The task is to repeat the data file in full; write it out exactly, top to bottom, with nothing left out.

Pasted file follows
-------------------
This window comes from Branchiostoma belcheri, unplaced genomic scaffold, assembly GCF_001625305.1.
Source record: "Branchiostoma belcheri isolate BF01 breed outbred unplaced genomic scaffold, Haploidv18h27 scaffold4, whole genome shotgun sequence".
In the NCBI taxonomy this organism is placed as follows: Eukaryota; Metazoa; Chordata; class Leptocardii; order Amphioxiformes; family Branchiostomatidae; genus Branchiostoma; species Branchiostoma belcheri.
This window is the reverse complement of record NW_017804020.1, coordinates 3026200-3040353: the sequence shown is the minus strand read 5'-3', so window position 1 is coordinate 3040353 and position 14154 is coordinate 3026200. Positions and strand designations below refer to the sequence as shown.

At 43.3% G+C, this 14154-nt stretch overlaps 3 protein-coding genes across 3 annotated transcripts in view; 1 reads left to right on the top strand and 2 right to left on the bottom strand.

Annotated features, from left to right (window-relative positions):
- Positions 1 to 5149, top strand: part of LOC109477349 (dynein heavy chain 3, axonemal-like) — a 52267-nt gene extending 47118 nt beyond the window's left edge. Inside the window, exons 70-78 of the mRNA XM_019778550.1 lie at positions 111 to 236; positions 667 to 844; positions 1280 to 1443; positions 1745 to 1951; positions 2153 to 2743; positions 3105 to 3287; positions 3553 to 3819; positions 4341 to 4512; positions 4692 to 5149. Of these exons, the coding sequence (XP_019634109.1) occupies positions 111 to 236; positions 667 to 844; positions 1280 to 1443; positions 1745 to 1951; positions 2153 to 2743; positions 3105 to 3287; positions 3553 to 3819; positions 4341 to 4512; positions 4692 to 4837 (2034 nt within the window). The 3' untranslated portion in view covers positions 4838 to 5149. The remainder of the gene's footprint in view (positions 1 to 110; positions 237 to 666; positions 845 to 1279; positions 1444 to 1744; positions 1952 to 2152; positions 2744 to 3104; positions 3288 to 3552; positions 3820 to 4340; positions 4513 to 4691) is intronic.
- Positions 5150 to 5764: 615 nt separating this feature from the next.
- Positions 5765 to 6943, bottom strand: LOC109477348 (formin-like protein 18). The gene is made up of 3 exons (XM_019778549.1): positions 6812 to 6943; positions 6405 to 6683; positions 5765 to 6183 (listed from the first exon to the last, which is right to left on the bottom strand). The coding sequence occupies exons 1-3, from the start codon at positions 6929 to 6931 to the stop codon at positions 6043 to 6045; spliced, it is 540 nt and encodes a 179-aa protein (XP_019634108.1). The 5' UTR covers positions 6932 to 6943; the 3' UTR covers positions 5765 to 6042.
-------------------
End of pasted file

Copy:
This window comes from Branchiostoma belcheri, unplaced genomic scaffold, assembly GCF_001625305.1.
Source record: "Branchiostoma belcheri isolate BF01 breed outbred unplaced genomic scaffold, Haploidv18h27 scaffold4, whole genome shotgun sequence".
In the NCBI taxonomy this organism is placed as follows: Eukaryota; Metazoa; Chordata; class Leptocardii; order Amphioxiformes; family Branchiostomatidae; genus Branchiostoma; species Branchiostoma belcheri.
This window is the reverse complement of record NW_017804020.1, coordinates 3026200-3040353: the sequence shown is the minus strand read 5'-3', so window position 1 is coordinate 3040353 and position 14154 is coordinate 3026200. Positions and strand designations below refer to the sequence as shown.

At 43.3% G+C, this 14154-nt stretch overlaps 3 protein-coding genes across 3 annotated transcripts in view; 1 reads left to right on the top strand and 2 right to left on the bottom strand.

Annotated features, from left to right (window-relative positions):
- Positions 1 to 5149, top strand: part of LOC109477349 (dynein heavy chain 3, axonemal-like) — a 52267-nt gene extending 47118 nt beyond the window's left edge. Inside the window, exons 70-78 of the mRNA XM_019778550.1 lie at positions 111 to 236; positions 667 to 844; positions 1280 to 1443; positions 1745 to 1951; positions 2153 to 2743; positions 3105 to 3287; positions 3553 to 3819; positions 4341 to 4512; positions 4692 to 5149. Of these exons, the coding sequence (XP_019634109.1) occupies positions 111 to 236; positions 667 to 844; positions 1280 to 1443; positions 1745 to 1951; positions 2153 to 2743; positions 3105 to 3287; positions 3553 to 3819; positions 4341 to 4512; positions 4692 to 4837 (2034 nt within the window). The 3' untranslated portion in view covers positions 4838 to 5149. The remainder of the gene's footprint in view (positions 1 to 110; positions 237 to 666; positions 845 to 1279; positions 1444 to 1744; positions 1952 to 2152; positions 2744 to 3104; positions 3288 to 3552; positions 3820 to 4340; positions 4513 to 4691) is intronic.
- Positions 5150 to 5764: 615 nt separating this feature from the next.
- Positions 5765 to 6943, bottom strand: LOC109477348 (formin-like protein 18). The gene is made up of 3 exons (XM_019778549.1): positions 6812 to 6943; positions 6405 to 6683; positions 5765 to 6183 (listed from the first exon to the last, which is right to left on the bottom strand). The coding sequence occupies exons 1-3, from the start codon at positions 6929 to 6931 to the stop codon at positions 6043 to 6045; spliced, it is 540 nt and encodes a 179-aa protein (XP_019634108.1). The 5' UTR covers positions 6932 to 6943; the 3' UTR covers positions 5765 to 6042.